When we also speak about water, it is the politicians and government officials who are discussing who gets what water. And it shouldn't be that way. So what science diplomacy is about is equipping the scientists to be able to do this role. To be able to negotiate, to be able to publicly speak and communicate, to be able to be the politicians at some point, if they succeed. But even if they don't succeed, science diplomacy is about at least having a common ground or a language of understanding between them and the politicians.

When I started doing climate negotiation, it was after several years of working with the people at the grassroots level. Every time I asked my government, for example, “Why is this not happening to/for us”, they said, “Because the negotiation text said X, Y, Z.”

So every time we had a blocked road, I found that the reason for this blockage is mainly a negotiation or what happened at a COP or what happens on the policy level. And so I went to my first COP, only to observe because COP is like a big carnival, you cannot really absorb everything and understand it from the first time. You need to really be able to go and explore and take your time understanding the process before you go into it.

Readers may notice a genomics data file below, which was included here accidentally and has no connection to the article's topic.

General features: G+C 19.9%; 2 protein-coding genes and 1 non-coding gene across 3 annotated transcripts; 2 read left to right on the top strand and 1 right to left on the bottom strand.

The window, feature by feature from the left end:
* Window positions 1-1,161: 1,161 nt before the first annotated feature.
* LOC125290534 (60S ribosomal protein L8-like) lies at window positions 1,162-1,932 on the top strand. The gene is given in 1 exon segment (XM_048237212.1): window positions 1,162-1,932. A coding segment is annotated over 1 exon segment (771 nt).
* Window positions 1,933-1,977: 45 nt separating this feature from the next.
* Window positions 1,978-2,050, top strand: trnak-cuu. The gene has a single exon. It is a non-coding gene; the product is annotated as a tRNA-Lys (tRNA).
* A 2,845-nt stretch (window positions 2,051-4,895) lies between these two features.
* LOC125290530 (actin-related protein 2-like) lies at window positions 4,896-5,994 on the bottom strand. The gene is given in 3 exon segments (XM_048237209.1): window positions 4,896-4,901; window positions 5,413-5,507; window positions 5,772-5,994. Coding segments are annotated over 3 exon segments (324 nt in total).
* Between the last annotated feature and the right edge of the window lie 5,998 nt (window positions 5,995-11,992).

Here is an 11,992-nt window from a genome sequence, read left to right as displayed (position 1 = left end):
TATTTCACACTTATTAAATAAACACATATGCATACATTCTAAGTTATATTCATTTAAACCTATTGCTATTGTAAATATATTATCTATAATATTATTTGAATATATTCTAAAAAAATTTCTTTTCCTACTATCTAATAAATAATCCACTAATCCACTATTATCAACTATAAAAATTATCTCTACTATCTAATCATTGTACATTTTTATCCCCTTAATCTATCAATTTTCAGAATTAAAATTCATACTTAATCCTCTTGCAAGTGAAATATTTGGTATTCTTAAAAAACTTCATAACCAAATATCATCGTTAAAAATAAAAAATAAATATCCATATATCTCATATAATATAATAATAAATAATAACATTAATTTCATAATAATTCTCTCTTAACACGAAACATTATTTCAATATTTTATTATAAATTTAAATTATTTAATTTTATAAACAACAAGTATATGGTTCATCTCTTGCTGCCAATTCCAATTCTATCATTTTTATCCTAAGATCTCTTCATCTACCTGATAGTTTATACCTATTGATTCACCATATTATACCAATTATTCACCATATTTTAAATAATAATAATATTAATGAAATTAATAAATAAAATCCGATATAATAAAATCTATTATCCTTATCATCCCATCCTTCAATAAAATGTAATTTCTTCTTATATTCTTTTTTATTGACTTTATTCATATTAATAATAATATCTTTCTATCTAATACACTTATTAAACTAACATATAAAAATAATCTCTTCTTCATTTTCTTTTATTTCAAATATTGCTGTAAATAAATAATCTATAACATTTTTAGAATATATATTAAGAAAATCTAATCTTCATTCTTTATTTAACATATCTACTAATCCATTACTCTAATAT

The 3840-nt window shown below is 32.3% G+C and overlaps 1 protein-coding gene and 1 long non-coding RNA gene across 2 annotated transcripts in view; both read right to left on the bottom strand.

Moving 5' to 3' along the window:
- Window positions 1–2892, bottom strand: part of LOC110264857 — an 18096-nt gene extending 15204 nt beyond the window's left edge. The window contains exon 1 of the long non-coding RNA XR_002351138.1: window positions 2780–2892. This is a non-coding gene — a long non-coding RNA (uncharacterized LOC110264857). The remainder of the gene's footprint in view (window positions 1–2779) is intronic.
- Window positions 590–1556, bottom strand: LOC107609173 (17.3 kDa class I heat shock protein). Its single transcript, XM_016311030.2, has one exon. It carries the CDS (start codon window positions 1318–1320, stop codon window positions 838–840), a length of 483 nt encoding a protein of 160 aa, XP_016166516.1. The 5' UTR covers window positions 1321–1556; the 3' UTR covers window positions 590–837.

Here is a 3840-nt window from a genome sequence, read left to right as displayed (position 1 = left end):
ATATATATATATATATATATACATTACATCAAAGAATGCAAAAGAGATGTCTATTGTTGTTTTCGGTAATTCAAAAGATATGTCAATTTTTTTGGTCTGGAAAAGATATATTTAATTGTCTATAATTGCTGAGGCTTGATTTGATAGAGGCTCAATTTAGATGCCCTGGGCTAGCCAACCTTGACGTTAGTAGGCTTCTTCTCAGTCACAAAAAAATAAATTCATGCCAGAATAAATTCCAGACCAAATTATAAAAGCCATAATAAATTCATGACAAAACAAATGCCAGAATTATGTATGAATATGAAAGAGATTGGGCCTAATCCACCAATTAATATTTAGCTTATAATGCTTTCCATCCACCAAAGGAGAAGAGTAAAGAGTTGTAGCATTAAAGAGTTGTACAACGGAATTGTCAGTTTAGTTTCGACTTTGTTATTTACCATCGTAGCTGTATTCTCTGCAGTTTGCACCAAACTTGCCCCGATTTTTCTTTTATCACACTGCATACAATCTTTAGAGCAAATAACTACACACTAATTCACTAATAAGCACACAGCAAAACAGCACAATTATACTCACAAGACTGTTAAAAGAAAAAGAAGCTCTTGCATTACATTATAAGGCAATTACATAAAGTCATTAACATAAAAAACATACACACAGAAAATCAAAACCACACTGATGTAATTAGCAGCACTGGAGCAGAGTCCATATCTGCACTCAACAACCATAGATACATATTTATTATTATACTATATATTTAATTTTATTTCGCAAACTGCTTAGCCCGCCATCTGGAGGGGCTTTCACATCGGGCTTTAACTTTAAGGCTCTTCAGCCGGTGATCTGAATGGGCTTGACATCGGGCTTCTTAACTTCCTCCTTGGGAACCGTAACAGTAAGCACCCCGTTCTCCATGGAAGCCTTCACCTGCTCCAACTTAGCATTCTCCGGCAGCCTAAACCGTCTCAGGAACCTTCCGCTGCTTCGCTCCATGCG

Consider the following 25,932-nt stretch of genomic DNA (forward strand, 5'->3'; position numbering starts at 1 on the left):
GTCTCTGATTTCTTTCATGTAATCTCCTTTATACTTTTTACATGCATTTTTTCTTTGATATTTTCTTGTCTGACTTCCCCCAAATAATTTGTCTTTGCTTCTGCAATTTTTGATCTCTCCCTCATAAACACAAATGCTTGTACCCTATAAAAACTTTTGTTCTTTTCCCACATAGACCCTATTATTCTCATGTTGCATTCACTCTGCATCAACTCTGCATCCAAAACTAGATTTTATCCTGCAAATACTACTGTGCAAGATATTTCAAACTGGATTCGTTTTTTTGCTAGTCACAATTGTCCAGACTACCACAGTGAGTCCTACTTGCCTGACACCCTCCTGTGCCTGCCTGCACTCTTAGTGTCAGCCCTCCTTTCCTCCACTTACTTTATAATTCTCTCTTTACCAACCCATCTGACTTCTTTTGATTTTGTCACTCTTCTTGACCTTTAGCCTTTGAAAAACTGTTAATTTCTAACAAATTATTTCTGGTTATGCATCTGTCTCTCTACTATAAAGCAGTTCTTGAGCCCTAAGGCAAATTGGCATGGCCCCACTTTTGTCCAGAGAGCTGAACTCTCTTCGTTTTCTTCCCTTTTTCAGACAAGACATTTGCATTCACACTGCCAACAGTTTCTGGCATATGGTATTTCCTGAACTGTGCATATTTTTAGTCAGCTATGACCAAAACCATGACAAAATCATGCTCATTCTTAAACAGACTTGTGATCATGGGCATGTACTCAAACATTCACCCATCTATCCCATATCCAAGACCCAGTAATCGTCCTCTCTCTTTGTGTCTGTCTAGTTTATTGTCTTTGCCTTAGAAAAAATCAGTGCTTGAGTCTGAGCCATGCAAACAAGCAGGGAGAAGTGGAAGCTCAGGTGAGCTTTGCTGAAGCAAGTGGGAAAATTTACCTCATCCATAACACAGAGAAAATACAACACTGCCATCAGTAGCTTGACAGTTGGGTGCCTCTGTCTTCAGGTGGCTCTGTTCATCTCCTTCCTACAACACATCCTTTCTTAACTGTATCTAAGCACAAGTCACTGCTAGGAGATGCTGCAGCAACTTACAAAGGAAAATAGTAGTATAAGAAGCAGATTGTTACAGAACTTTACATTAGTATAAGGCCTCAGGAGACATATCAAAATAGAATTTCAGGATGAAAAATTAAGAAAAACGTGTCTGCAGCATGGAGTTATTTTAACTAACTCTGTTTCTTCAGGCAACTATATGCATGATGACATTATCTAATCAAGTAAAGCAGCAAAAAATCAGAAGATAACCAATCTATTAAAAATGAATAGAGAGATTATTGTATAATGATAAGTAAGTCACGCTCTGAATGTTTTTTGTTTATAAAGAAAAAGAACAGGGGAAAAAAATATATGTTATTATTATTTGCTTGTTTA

At my second COP I asked the delegation to give me accreditation to be part of the Sudanese formal delegation. Going into the negotiation rooms as part of the Sudan delegation was totally different from going to the negotiation rooms as a civil society observer. The burden of representing the whole country, of 42 million people, I could really feel it while sitting at that table. Before it [the negotiations] was really hard, but it's getting better and better. Decisions normally also have to be taken on a consensus basis. So all of the parties need to agree, and if one party does not agree then it will be really hard to move forward. So the negotiations are not always as easy as it looks from the outside.

Back home, there is war in Sudan currently. The war started on 15 April 2023, so I cannot really say that there is a Sudan right now. I have done some visits to Sudan after fleeing from the war. I have not gone to Khartoum because it was impossible to go there, but I did go to Port Sudan and some of the surrounding areas.